Russia surpassed Saudi Arabia to become China's top oil supplier in May, news agency Bloomberg reported Tuesday, underlining the Kremlin's efforts to boost ties with Beijing amid frosty relations with the West over the Ukraine crisis.
Russian exports accounted for one-third of all China's oil imports in May, rising 20 percent from the previous month to top 3.9 million tons, Bloomberg reported, citing data from China's custom's agency. Saudi Arabian deliveries slumped 42 percent to 3.05 million tons in May, the report said.
The data come as Moscow touts an "Asia pivot" that has seen Russian energy companies sign a number of major trade deals with China, including a $400 billion gas supply deal sealed by state-owned Gazprom last year after years of foot-dragging.
Russian energy firms have also expanded the sale of oil in China's yuan currency.
However, Russia has competition for China's oil-hungry market — the world's second largest. The African nation of Angola was China's biggest oil supplier in April and the second-largest exporter to China in May, with 3.26 million tons of oil, Bloomberg reported.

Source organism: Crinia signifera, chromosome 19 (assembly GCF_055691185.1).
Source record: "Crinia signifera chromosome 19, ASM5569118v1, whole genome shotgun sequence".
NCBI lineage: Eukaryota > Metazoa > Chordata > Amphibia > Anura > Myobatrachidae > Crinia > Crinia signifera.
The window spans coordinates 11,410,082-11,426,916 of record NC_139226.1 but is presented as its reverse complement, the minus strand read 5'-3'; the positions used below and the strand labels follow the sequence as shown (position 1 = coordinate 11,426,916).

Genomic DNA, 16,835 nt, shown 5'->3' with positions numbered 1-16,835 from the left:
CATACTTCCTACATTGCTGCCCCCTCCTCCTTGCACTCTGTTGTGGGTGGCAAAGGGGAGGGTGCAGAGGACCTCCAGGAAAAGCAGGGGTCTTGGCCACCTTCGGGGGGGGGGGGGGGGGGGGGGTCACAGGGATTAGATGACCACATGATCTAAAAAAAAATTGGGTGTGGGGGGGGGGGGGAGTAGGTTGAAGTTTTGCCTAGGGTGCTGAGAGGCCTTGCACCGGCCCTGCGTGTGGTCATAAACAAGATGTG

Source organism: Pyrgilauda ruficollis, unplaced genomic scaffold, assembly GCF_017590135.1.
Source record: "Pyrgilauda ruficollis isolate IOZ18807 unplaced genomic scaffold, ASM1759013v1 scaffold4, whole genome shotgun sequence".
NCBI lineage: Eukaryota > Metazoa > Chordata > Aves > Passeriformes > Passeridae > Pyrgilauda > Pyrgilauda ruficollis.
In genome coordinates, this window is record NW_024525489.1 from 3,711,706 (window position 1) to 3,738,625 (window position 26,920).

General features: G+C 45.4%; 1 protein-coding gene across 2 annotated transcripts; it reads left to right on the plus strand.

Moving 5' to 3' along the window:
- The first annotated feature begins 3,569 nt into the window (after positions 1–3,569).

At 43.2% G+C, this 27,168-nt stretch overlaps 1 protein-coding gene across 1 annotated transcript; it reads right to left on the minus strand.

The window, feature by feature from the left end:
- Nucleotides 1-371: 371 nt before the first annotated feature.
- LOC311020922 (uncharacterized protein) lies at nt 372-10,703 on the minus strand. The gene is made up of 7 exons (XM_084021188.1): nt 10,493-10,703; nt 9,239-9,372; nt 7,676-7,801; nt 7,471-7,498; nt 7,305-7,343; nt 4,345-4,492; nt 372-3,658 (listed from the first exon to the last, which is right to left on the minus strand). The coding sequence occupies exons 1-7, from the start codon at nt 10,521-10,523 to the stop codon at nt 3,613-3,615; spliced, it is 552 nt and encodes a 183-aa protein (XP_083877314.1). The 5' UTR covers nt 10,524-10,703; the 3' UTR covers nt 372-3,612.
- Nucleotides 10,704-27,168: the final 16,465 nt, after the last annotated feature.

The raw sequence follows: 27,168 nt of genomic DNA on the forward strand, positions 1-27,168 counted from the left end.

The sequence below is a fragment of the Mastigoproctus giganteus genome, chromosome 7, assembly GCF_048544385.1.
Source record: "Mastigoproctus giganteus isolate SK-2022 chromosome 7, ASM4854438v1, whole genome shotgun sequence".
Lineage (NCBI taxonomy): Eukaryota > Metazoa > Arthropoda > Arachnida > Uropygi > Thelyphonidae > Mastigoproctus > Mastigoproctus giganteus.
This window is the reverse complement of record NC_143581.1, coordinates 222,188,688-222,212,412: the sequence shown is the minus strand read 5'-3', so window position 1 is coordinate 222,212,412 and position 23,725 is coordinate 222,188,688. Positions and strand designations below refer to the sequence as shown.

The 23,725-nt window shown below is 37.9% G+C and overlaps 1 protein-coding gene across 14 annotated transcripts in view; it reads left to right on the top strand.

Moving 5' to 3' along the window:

Western sanctions on Moscow over the crisis in Ukraine, where Russia is accused of supporting separatist militias, are one factor pushing Russia to expand trade with Asia, but they tell only part of the story.
Russia's focus on China's oil market got a big boost in 2013 when state oil major Rosneft signed a 25-year contract worth $270 billion with Chinese state-owned oil company CNPC for the delivery of 365 million tons of oil, as a well as a 10-year $85 billion agreement with oil firm Sinopec.